sticky notes for labeling food and jotting down plans for the next day
The dry-erase board can be especially helpful for loved ones with memory issues.
Interestingly, a 2018 study showed that people who spent 5 minutes making a to-do list before bed fell asleep faster than those who used pre-bedtime writing for reflection. As a caregiver, you need your rest!

Caregiving essentials for the home

Caregiving essentials for the home
The items you keep in your loved one’s home will depend on their condition and mobility.
The following items can be useful in most situations:
hand sanitizer
face masks
travel-size bottles
incontinence items
safety and accessibility features
sink adapters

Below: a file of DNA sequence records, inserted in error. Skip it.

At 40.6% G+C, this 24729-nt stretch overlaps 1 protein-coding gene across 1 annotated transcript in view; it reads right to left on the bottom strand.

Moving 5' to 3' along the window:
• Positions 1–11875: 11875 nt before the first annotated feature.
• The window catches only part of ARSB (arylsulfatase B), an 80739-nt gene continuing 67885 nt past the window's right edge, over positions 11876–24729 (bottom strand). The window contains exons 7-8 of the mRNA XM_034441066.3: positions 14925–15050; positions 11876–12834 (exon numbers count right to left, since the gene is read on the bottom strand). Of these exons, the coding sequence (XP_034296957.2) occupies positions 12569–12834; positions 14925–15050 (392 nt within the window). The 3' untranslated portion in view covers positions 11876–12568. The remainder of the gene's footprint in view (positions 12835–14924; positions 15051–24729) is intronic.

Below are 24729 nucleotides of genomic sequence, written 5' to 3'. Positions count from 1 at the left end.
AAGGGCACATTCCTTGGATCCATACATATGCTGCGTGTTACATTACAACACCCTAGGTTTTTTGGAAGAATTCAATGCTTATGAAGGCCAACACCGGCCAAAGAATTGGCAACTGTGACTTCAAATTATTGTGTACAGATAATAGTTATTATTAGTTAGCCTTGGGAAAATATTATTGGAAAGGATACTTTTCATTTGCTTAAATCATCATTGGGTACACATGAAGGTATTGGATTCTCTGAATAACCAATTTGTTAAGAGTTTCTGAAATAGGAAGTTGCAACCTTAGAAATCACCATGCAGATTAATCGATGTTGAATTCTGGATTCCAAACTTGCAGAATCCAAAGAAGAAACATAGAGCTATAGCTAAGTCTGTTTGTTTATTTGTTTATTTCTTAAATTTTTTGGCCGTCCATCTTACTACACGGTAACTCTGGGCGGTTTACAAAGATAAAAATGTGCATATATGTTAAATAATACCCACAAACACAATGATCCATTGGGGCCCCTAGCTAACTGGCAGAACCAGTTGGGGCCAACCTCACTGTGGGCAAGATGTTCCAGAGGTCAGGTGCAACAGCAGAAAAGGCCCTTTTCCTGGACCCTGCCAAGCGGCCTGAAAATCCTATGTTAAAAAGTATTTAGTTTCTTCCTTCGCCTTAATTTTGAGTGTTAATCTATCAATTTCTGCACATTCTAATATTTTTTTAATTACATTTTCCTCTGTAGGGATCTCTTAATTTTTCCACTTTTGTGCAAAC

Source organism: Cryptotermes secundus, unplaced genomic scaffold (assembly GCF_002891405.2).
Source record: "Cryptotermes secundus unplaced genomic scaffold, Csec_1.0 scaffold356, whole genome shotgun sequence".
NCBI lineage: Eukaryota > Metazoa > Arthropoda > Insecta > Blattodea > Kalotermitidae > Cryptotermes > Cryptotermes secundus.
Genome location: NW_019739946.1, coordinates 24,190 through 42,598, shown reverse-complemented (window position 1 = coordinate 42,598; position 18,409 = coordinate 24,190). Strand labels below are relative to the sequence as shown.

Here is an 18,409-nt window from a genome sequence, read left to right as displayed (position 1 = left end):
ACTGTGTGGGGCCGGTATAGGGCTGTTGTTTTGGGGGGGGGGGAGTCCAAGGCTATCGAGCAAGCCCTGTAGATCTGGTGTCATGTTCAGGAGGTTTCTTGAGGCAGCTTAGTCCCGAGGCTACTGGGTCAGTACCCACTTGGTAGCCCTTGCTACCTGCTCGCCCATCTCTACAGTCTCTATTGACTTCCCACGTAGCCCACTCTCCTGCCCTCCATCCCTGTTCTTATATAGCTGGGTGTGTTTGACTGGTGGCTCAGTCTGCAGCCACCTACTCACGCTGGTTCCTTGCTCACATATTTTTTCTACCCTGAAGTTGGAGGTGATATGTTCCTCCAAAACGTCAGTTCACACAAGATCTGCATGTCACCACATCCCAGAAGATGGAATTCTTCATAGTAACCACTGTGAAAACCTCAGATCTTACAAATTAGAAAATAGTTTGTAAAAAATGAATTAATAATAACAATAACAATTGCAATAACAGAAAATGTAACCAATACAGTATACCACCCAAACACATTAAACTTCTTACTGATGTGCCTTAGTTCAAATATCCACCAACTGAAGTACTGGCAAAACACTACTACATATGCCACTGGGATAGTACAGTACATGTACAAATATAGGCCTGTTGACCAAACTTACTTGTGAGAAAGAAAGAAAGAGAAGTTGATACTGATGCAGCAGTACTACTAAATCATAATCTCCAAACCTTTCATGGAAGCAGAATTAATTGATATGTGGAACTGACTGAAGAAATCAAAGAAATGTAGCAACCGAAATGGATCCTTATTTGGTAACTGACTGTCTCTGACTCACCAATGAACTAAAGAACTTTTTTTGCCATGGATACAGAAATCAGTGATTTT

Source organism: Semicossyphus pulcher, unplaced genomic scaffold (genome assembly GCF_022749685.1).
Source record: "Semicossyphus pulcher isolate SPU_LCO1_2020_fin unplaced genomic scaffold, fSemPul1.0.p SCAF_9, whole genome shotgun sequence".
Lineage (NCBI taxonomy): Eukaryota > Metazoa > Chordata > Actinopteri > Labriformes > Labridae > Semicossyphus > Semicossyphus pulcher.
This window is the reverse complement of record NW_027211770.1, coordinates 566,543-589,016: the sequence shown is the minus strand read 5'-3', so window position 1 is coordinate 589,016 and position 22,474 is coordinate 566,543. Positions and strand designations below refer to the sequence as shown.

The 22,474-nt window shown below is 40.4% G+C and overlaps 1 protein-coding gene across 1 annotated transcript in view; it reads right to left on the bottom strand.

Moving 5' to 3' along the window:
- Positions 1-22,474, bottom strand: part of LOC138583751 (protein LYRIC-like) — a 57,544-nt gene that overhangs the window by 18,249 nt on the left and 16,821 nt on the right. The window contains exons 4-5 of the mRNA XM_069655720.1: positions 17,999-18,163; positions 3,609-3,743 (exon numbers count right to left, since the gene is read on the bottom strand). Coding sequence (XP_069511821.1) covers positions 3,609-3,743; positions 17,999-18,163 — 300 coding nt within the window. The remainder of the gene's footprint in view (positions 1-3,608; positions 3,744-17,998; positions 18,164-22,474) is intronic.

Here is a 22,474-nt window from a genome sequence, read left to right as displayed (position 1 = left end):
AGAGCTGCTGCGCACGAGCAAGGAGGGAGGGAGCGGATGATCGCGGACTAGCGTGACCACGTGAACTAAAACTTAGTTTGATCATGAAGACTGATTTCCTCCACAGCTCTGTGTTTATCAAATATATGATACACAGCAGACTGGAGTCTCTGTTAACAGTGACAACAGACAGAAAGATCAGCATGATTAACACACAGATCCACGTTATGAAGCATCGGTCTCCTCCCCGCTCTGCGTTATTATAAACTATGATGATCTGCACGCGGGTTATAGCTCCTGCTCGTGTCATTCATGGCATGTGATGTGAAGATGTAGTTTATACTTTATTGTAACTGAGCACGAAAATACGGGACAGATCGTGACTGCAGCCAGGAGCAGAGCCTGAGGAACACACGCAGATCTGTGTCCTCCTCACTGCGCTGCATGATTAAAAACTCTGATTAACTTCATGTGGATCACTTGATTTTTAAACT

bedroom safety features
Incontinence items
People may lose control over urinating and defecation as they age. Items that may help with incontinence include:
pull-up pants
ointment for rashes
gloves (for caregivers)
Safety and accessibility features
Falls are a common concern for older adults. The CDC notes that falls are the leading cause of injury and death among people ages 65 and over, with 1 in 4 falling each year.
The risk of falling may be greater in areas where your loved one needs to raise or lower themselves, such as the bed, bath, toilet, and shower. Bathroom areas are also more likely to be slippery.
The following tools may be helpful:
handheld showerhead so they can bring the water closer to themselves and use the head to clean themselves from all angles without moving their entire body
bath safety rail or shower grip for them to hold onto as they get into and out of the tub
bath chair for support while bathing or showering
toilet grip and toilet chair
stepstool to help them reach the sink
faucet extender that brings the water closer to their hands
touchless soap dispenser
bed rail or bedside grip